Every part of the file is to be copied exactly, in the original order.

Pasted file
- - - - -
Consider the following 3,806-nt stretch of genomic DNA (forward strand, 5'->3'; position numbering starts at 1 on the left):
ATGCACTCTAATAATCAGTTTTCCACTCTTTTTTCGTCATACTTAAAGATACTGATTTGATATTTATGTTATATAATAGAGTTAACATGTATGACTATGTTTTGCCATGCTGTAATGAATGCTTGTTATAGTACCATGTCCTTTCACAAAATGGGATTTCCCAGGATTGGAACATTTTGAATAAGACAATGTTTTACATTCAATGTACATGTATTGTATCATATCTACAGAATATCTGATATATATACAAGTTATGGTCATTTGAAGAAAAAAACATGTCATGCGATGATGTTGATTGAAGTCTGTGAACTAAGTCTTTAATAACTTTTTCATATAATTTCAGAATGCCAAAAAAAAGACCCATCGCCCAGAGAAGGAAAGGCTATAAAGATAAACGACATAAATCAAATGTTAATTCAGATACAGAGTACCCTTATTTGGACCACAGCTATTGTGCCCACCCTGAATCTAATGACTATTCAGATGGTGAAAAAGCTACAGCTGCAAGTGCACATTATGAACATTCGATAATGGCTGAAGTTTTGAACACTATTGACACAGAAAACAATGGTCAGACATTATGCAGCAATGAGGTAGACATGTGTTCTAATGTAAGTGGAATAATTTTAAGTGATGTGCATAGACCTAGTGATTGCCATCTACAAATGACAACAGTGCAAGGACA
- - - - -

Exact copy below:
Consider the following 3,806-nt stretch of genomic DNA (forward strand, 5'->3'; position numbering starts at 1 on the left):
ATGCACTCTAATAATCAGTTTTCCACTCTTTTTTCGTCATACTTAAAGATACTGATTTGATATTTATGTTATATAATAGAGTTAACATGTATGACTATGTTTTGCCATGCTGTAATGAATGCTTGTTATAGTACCATGTCCTTTCACAAAATGGGATTTCCCAGGATTGGAACATTTTGAATAAGACAATGTTTTACATTCAATGTACATGTATTGTATCATATCTACAGAATATCTGATATATATACAAGTTATGGTCATTTGAAGAAAAAAACATGTCATGCGATGATGTTGATTGAAGTCTGTGAACTAAGTCTTTAATAACTTTTTCATATAATTTCAGAATGCCAAAAAAAAGACCCATCGCCCAGAGAAGGAAAGGCTATAAAGATAAACGACATAAATCAAATGTTAATTCAGATACAGAGTACCCTTATTTGGACCACAGCTATTGTGCCCACCCTGAATCTAATGACTATTCAGATGGTGAAAAAGCTACAGCTGCAAGTGCACATTATGAACATTCGATAATGGCTGAAGTTTTGAACACTATTGACACAGAAAACAATGGTCAGACATTATGCAGCAATGAGGTAGACATGTGTTCTAATGTAAGTGGAATAATTTTAAGTGATGTGCATAGACCTAGTGATTGCCATCTACAAATGACAACAGTGCAAGGACA